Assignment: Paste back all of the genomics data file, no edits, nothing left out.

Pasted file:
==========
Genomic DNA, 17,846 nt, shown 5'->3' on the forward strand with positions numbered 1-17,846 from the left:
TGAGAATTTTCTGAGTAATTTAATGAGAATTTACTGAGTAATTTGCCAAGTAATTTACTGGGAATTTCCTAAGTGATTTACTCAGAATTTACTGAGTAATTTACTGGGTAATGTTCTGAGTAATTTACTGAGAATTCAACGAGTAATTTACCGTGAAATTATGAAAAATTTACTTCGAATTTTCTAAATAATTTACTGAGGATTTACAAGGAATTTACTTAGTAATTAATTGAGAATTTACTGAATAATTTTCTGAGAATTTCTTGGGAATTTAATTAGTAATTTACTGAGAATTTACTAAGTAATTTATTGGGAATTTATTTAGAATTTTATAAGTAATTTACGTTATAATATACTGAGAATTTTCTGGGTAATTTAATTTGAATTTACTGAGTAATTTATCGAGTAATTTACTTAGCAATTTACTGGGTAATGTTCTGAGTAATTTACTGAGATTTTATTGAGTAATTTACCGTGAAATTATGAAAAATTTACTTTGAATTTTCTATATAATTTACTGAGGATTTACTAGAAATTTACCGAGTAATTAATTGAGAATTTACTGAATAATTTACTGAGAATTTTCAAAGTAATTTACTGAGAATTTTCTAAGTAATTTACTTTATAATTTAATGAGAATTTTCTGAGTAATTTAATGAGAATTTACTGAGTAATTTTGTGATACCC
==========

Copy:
Genomic DNA, 17,846 nt, shown 5'->3' on the forward strand with positions numbered 1-17,846 from the left:
TGAGAATTTTCTGAGTAATTTAATGAGAATTTACTGAGTAATTTGCCAAGTAATTTACTGGGAATTTCCTAAGTGATTTACTCAGAATTTACTGAGTAATTTACTGGGTAATGTTCTGAGTAATTTACTGAGAATTCAACGAGTAATTTACCGTGAAATTATGAAAAATTTACTTCGAATTTTCTAAATAATTTACTGAGGATTTACAAGGAATTTACTTAGTAATTAATTGAGAATTTACTGAATAATTTTCTGAGAATTTCTTGGGAATTTAATTAGTAATTTACTGAGAATTTACTAAGTAATTTATTGGGAATTTATTTAGAATTTTATAAGTAATTTACGTTATAATATACTGAGAATTTTCTGGGTAATTTAATTTGAATTTACTGAGTAATTTATCGAGTAATTTACTTAGCAATTTACTGGGTAATGTTCTGAGTAATTTACTGAGATTTTATTGAGTAATTTACCGTGAAATTATGAAAAATTTACTTTGAATTTTCTATATAATTTACTGAGGATTTACTAGAAATTTACCGAGTAATTAATTGAGAATTTACTGAATAATTTACTGAGAATTTTCAAAGTAATTTACTGAGAATTTTCTAAGTAATTTACTTTATAATTTAATGAGAATTTTCTGAGTAATTTAATGAGAATTTACTGAGTAATTTTGTGATACCC